I don't have any additional advice, but I hope the little guy is well very quickly! It's awful when your child is sick.
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Old 11-20-2012, 10:25 AM   #18
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Re: When to take infant to ER?

For DS (tube fed) when vomitting, they had us do 1 oz if pedialyte every 15 minutes. No wet diapers for more than 4 hours meant take him in.
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Old 11-20-2012, 10:34 AM   #19
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Re: When to take infant to ER?

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I don't know about the rest of the US but the flu is in full swing here. I had to take my son to the ER for autonomic crisis on Saturday and by night time it was packed.

A hospital is a wonderful place to go when you need that level of help but unnecessarily taking a sick child with an immune system already taxed from fighting one pathogen into a room swimming with highly virulent pathogens is not a good idea.

I have called the nurses line many many times with way more serious issues then the op with my special needs child and they have always been able to accurately identify when a child needs to be seen and when a medical issue can be weathered at home. They are trained to screen for danger signs and refer to the ER when necessary.

They are only trained to give advise based on the info presented during the call. They are not able to mind read & understand potentially significant symptoms or medical history that the caller forgot, failed to notice themselves, or did not know to mention. And like any other profession, there are those who truly are horrible at their job, just having a bad night, or in a rush to finish with the current call so they can take a break & check on their own kids. The op stated that she didn't even fully understand the advise that was given to her by the nurse line.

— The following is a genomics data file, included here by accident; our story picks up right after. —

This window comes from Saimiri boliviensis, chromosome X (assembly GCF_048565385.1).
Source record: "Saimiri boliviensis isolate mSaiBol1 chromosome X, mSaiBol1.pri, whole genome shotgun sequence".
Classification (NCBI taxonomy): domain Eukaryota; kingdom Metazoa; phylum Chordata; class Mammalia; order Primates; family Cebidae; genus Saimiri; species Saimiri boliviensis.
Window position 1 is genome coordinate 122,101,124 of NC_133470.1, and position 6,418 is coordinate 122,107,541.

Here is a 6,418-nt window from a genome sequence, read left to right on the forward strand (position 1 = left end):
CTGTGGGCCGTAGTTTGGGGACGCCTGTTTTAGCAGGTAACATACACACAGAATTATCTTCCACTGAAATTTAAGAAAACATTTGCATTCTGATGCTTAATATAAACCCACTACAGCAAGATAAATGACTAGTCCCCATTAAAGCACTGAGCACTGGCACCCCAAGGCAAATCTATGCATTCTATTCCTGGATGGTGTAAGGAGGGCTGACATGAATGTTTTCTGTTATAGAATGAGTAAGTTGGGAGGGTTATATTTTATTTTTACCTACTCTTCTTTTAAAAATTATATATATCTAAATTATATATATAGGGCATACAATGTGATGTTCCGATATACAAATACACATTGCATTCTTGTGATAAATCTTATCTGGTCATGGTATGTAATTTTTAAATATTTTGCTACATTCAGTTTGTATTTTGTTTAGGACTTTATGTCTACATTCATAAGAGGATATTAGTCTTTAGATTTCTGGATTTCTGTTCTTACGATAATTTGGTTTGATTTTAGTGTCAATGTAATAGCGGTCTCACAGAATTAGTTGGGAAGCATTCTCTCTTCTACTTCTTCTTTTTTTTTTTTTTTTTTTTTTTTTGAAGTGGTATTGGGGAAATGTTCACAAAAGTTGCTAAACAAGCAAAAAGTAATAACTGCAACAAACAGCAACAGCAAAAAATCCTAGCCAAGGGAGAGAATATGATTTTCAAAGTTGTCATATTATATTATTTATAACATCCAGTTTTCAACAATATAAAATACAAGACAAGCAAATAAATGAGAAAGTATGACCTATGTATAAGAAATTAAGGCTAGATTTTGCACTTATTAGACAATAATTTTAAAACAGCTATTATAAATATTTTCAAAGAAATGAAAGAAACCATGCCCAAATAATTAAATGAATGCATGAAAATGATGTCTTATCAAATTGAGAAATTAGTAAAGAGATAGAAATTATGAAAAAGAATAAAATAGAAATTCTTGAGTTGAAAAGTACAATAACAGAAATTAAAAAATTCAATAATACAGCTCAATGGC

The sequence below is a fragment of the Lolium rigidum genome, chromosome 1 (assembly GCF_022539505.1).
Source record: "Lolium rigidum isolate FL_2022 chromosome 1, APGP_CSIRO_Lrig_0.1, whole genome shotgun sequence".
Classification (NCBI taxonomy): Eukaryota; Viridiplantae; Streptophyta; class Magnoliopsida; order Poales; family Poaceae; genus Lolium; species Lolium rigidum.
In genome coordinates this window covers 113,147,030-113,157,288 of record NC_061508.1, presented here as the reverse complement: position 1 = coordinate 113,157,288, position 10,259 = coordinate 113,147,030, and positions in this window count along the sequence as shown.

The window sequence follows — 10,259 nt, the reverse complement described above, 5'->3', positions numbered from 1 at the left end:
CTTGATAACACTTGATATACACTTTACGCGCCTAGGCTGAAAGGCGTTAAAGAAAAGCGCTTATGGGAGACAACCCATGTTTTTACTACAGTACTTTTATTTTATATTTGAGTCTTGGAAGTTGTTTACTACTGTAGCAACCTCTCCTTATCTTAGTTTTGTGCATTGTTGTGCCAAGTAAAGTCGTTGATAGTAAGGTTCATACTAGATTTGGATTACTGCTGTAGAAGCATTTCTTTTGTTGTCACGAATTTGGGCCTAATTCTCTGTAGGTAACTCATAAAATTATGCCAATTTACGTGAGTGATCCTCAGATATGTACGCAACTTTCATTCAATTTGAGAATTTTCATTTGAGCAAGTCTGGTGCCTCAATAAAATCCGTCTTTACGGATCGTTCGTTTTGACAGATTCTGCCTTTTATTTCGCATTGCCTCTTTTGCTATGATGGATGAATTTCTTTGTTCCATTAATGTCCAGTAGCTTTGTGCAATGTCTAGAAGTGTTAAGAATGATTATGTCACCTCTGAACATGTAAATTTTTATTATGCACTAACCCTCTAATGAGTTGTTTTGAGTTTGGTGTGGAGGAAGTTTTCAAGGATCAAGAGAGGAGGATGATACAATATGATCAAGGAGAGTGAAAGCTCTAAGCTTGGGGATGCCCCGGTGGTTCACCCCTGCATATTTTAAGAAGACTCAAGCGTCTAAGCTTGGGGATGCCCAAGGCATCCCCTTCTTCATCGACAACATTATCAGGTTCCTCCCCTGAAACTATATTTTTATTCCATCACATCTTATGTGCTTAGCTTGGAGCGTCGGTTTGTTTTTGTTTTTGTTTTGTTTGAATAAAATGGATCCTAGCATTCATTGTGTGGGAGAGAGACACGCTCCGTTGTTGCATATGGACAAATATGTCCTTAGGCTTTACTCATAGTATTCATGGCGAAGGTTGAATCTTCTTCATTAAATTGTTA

The flu is not in full swing in my location, our ERs are not busy, and only a professional can diagnose the influenza virus. Was the ops previous bout with influenza actually diagnosed - perhaps it was salmonella? Regardless, having it yourself does not mean that when your child later becomes ill that your child has the same infection or that your child's body is fighting it the same way.

Infants are unable to touch most germy objects in a waiting room & it is so easy to request a face mask before actually entering any waiting room or to buy one on you way there to prevent your germs from spreading to others & theirs from spreading to you. I have no understanding of people avoiding medical assistance because of potentially becomming infected with something else. Just use common sense, take basic protective precautions, wash your hands a lot, and watch that your care provider washes hands every time before touching your child.

The op did not state the infants body temp, where he falls within weight & height charts for his age, if he is on any medications, or a host of other very important information - yet you feel confident in telling her to avoid the ER???

Last edited by raymark; 11-20-2012 at 10:38 AM. Reason: Spelling
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Old 11-20-2012, 12:06 PM   #20
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Re: When to take infant to ER?

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yet you feel confident in telling her to avoid the ER???

I know the Flu season has kicked in here because I track it on the CDC website but seeing the ER packed and all the water droplet advisories on patient room after patient room in the general pediatric care ward was also a pretty good indicator but I guess I should have stopped and introduced myself to everyone and asked . I didn't advise her to do anything. I just said it was reckless to expose a sick infant to more pathogens unless there was an actual indication the infant was in danger and needed hospital level care. As for the first paragraph of your post most of that can be said for in person visits too.